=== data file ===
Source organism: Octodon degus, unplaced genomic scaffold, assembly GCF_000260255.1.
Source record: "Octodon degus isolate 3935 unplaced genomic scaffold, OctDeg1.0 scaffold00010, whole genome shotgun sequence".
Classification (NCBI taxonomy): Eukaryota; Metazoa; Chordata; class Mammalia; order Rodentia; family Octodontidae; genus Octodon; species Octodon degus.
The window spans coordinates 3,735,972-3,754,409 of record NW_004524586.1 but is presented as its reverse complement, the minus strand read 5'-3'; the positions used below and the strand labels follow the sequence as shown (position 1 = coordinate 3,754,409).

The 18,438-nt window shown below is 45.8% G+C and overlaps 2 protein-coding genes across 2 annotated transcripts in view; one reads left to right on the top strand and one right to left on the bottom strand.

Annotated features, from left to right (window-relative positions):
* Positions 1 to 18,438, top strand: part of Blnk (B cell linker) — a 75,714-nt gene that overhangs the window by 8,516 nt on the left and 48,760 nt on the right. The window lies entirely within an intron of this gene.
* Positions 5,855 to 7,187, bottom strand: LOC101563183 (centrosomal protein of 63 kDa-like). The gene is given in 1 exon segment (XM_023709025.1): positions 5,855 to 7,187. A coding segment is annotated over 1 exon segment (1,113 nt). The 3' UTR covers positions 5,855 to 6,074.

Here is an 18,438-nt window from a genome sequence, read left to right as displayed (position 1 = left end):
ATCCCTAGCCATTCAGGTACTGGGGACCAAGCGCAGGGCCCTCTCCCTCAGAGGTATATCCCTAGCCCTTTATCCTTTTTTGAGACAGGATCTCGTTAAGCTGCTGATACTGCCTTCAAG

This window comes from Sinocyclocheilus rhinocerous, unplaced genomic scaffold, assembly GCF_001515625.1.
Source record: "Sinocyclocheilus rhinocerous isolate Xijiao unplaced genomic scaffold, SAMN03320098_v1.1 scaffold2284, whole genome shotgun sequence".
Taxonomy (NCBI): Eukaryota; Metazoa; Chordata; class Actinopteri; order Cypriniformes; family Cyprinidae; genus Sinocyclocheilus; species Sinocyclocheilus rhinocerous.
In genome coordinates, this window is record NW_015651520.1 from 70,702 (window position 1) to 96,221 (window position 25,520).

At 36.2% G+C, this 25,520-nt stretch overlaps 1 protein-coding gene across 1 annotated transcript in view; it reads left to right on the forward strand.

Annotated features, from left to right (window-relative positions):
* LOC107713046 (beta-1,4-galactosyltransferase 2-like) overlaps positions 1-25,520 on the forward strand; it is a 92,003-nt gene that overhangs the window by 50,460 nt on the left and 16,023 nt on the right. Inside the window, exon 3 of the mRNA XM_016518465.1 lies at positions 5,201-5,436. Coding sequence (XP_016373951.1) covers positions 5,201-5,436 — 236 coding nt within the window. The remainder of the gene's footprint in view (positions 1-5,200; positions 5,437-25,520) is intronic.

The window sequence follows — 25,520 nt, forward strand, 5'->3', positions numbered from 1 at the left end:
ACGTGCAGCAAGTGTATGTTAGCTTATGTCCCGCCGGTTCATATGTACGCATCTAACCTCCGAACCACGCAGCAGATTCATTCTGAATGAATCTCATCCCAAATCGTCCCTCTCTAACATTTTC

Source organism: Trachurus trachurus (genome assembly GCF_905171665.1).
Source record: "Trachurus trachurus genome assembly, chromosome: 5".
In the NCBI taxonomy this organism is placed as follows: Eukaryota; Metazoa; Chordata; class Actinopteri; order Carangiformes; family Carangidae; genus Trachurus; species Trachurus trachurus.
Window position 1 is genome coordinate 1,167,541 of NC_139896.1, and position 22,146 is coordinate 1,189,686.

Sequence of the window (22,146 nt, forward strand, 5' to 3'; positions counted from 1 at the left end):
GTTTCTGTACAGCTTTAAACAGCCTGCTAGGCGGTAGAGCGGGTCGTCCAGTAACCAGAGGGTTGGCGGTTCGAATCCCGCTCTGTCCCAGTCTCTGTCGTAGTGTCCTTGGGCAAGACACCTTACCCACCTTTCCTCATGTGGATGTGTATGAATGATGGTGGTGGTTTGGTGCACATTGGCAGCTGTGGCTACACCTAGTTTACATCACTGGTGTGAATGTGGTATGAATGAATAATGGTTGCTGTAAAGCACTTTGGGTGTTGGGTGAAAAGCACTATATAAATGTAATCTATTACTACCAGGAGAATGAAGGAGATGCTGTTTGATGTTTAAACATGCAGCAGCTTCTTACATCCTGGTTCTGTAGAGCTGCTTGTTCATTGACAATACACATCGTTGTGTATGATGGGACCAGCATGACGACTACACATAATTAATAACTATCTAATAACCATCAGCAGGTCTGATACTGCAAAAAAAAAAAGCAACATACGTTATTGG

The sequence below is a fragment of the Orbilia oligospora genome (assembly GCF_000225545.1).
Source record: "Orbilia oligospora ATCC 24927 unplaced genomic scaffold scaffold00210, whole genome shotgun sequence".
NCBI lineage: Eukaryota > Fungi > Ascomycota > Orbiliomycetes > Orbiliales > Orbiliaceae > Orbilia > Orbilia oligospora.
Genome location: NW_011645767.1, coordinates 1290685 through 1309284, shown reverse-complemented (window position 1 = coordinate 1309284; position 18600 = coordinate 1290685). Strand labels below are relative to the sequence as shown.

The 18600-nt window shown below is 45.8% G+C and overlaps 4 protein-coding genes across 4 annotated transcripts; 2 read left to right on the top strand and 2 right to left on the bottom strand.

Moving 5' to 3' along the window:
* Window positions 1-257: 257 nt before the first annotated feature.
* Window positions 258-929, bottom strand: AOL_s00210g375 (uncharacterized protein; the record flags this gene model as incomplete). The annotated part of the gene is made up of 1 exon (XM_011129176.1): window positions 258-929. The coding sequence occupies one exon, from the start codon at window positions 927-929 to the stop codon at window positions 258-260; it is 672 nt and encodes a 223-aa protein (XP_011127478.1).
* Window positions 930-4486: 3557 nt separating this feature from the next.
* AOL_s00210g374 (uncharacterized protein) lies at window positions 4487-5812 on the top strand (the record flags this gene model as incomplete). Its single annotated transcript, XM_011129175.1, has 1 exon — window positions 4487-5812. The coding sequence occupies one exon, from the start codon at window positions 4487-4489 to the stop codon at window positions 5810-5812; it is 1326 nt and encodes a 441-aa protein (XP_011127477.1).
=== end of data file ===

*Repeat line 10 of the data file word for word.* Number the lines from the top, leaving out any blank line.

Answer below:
ATCCCTAGCCATTCAGGTACTGGGGACCAAGCGCAGGGCCCTCTCCCTCAGAGGTATATCCCTAGCCCTTTATCCTTTTTTGAGACAGGATCTCGTTAAGCTGCTGATACTGCCTTCAAG